Resume duty or face the sack, Barasa tells striking doctors

Kakamega Governor Fernandes Barasa. [Benjamin Sakwa, Standard]

Kakamega Governor Fernandes Barasa has ordered striking doctors in the county to report to work on Friday at 8 am.

He warned of disciplinary action against doctors who will fail to resume duty.

"All striking doctors must report to their respective working stations tomorrow (Friday) by 8 am and resume their duties without fail. A doctor who will not be found at his or her working station will be sacked," said Barasa.

The governor who addressed the media at the county offices said: "We won't hesitate to dismiss any doctor who will not have reported to work by 8 am, we have many qualified doctors who can work diligently when you get replaced."

"The doctors are not indispensable. I hereby order and direct them to resume their work as negotiations on their grievances are being addressed," he added.

"The Employment and Labour Relations Court Judge Byram Ongaya declared the ongoing strike is illegal and they (doctors) must abide by it. That is the stand we as the Council of Governors (CoG) have taken."

Justice Ongaya, on April 3, suspended the Kenya Medical Practitioners Pharmacists and Dentists Union (KMPDU) strike and ordered that negotiations be completed within 14 days and parties report back to court by April 17.

"The strike notice remains suspended and the Whole of Nation Approach Committee to be completed in the next 14 days and the parties to report back in court," Ongaya said.

Barasa said as a result of the ongoing strike, theatre, surgical and special clinics services have been affected and the number of patients has drastically reduced.

"I want to tell the general public that health services at the dispensaries are ongoing and those who are sick, should go and seek medical services," he said.

As the strike drags on, the consequences of inaction have become increasingly dire. Preventable diseases go untreated, chronic conditions worsen, and lives hang in the balance as the healthcare system teeters on the brink of collapse.

"My child has been sick for a week now. At Kakamega County Referral Hospital, children under five years are normally treated for free but now, after tests are done, you are send to private chemists to buy prescribed drugs whose prices have been inflated as a result of the doctors strike," said John Kabole (real name withheld).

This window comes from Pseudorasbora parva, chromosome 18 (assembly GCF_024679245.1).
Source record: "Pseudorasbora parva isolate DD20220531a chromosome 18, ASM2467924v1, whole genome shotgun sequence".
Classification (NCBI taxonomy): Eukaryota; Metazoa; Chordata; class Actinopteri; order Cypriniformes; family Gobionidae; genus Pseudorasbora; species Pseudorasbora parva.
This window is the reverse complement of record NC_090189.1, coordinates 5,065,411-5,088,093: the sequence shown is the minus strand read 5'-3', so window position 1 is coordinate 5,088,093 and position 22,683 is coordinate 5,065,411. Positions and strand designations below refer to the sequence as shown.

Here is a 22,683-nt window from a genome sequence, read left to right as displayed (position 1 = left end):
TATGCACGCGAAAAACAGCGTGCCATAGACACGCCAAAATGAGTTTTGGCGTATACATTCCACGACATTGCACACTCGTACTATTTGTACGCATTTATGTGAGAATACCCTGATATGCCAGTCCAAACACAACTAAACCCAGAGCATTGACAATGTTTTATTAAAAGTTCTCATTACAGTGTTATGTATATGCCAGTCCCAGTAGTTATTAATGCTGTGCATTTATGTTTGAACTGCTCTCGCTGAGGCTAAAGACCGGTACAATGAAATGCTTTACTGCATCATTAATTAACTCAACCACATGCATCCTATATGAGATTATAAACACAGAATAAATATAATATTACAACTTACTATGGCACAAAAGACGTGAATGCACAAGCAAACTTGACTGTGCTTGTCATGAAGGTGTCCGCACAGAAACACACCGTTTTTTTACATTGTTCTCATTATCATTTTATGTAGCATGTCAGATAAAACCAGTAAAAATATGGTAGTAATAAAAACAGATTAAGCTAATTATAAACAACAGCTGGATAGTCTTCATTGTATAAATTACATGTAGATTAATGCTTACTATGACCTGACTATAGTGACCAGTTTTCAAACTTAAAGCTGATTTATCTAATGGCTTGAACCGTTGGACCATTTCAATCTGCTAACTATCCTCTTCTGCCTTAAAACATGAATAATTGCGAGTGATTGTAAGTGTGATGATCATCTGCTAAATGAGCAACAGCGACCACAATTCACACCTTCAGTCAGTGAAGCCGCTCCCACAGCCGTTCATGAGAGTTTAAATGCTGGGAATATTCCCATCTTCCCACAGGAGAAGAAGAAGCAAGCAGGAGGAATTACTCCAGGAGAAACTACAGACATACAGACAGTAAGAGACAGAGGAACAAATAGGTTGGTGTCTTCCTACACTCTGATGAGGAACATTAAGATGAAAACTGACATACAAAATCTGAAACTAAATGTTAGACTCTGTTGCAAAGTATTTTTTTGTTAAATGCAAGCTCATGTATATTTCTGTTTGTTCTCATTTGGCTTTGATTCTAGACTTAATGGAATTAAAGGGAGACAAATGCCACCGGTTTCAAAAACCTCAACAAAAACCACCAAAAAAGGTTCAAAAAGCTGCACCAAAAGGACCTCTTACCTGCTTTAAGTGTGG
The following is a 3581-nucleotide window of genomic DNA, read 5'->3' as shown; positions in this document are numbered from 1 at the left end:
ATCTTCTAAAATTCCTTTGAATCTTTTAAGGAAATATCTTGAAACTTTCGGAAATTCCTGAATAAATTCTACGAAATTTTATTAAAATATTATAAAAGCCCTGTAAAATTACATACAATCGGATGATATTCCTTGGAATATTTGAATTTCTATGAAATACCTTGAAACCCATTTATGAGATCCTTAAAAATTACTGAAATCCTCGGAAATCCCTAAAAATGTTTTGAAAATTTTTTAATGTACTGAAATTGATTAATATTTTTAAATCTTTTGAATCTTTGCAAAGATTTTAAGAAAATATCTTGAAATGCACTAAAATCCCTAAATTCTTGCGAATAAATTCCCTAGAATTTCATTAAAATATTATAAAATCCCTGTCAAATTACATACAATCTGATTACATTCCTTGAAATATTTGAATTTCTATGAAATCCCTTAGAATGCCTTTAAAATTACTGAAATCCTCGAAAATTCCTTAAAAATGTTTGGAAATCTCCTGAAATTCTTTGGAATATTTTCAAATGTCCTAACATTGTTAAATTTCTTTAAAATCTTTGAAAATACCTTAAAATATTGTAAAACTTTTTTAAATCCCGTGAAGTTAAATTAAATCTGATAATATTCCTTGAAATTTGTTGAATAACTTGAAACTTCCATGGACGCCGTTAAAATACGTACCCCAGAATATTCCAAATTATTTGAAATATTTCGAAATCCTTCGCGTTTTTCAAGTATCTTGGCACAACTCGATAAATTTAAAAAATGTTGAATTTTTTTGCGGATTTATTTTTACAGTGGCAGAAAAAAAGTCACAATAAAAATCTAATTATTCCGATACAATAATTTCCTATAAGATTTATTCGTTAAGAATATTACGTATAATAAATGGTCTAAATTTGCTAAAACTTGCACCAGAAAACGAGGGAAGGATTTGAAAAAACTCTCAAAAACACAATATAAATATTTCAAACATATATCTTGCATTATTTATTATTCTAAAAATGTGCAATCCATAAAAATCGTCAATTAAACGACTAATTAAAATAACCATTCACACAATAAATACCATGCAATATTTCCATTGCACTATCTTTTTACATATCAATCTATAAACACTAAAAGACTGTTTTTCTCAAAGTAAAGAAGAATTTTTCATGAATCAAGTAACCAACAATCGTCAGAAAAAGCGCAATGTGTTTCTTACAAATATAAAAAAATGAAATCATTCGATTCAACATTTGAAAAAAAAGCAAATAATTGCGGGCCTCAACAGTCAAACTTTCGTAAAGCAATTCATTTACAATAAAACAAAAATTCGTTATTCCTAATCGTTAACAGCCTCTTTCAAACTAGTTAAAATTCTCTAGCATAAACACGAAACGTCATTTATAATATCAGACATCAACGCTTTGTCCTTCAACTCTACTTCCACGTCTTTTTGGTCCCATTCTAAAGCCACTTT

Phanice Awinja (not real name) said a doctor came to the hospital and advised her to take her sick mother to a private hospital in Kakamega to see a specialist.  "On arrival, it is the same doctor who was the specialist now working in the private hospital," she said.

"I paid Sh2,000 as consultation fee and Sh20,000 doctors fee and for the two days my mother spent at the facility, the bill was Sh87,000," said Ms Awinja.

She said her family was forced to sell their only two dairy cows to raise the money.

Earlier, Kakamega County Health Executive Bernard Wesonga announced that they had employed doctors on a temporary basis to offer critical services.

"We have consulted our governor and through his support, we have been able to hire Locam doctors temporarily to work with our nurses to ensure we have a continuous service delivery," he said.

"In critical sections like ICU, renal, theatre and maternity we are offering services but in clinics where the services of specific doctors are required, we have problems but we plan to hire more doctors on temporary arrangement to forestall challenges such as strikes," said Dr Wasonga.

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